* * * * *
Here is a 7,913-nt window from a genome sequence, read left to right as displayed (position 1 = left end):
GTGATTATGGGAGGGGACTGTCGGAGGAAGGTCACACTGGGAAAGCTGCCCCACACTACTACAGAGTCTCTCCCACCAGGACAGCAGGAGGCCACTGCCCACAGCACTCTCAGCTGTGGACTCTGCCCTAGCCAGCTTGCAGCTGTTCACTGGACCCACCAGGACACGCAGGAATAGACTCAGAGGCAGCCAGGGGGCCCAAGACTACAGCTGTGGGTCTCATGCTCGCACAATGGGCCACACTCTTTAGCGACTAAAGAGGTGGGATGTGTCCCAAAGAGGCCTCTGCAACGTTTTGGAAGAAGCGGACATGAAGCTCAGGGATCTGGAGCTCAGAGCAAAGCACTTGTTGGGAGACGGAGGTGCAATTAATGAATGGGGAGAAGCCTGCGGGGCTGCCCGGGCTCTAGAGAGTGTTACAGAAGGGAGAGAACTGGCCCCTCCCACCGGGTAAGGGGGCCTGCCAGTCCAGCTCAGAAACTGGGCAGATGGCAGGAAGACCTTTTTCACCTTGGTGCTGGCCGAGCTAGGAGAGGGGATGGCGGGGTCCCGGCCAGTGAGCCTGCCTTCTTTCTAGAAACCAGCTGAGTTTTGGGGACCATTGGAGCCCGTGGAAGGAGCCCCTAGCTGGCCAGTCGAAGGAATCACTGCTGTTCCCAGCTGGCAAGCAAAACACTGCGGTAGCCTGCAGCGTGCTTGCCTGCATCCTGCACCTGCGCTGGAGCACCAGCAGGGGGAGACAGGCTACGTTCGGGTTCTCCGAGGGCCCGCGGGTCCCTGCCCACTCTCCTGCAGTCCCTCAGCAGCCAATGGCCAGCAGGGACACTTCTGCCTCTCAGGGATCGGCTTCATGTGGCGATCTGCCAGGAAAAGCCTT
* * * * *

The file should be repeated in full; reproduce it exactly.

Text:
Here is a 7,913-nt window from a genome sequence, read left to right as displayed (position 1 = left end):
GTGATTATGGGAGGGGACTGTCGGAGGAAGGTCACACTGGGAAAGCTGCCCCACACTACTACAGAGTCTCTCCCACCAGGACAGCAGGAGGCCACTGCCCACAGCACTCTCAGCTGTGGACTCTGCCCTAGCCAGCTTGCAGCTGTTCACTGGACCCACCAGGACACGCAGGAATAGACTCAGAGGCAGCCAGGGGGCCCAAGACTACAGCTGTGGGTCTCATGCTCGCACAATGGGCCACACTCTTTAGCGACTAAAGAGGTGGGATGTGTCCCAAAGAGGCCTCTGCAACGTTTTGGAAGAAGCGGACATGAAGCTCAGGGATCTGGAGCTCAGAGCAAAGCACTTGTTGGGAGACGGAGGTGCAATTAATGAATGGGGAGAAGCCTGCGGGGCTGCCCGGGCTCTAGAGAGTGTTACAGAAGGGAGAGAACTGGCCCCTCCCACCGGGTAAGGGGGCCTGCCAGTCCAGCTCAGAAACTGGGCAGATGGCAGGAAGACCTTTTTCACCTTGGTGCTGGCCGAGCTAGGAGAGGGGATGGCGGGGTCCCGGCCAGTGAGCCTGCCTTCTTTCTAGAAACCAGCTGAGTTTTGGGGACCATTGGAGCCCGTGGAAGGAGCCCCTAGCTGGCCAGTCGAAGGAATCACTGCTGTTCCCAGCTGGCAAGCAAAACACTGCGGTAGCCTGCAGCGTGCTTGCCTGCATCCTGCACCTGCGCTGGAGCACCAGCAGGGGGAGACAGGCTACGTTCGGGTTCTCCGAGGGCCCGCGGGTCCCTGCCCACTCTCCTGCAGTCCCTCAGCAGCCAATGGCCAGCAGGGACACTTCTGCCTCTCAGGGATCGGCTTCATGTGGCGATCTGCCAGGAAAAGCCTT